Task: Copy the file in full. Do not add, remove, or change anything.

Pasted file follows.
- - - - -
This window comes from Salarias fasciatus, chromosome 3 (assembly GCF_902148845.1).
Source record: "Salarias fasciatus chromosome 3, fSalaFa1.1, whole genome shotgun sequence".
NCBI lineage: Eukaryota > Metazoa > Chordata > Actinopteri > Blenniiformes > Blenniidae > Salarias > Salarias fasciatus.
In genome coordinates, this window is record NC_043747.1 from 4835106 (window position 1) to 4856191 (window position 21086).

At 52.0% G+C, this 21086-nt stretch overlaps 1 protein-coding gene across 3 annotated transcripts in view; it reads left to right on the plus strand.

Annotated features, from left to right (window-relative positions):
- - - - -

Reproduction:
This window comes from Salarias fasciatus, chromosome 3 (assembly GCF_902148845.1).
Source record: "Salarias fasciatus chromosome 3, fSalaFa1.1, whole genome shotgun sequence".
NCBI lineage: Eukaryota > Metazoa > Chordata > Actinopteri > Blenniiformes > Blenniidae > Salarias > Salarias fasciatus.
In genome coordinates, this window is record NC_043747.1 from 4835106 (window position 1) to 4856191 (window position 21086).

At 52.0% G+C, this 21086-nt stretch overlaps 1 protein-coding gene across 3 annotated transcripts in view; it reads left to right on the plus strand.

Annotated features, from left to right (window-relative positions):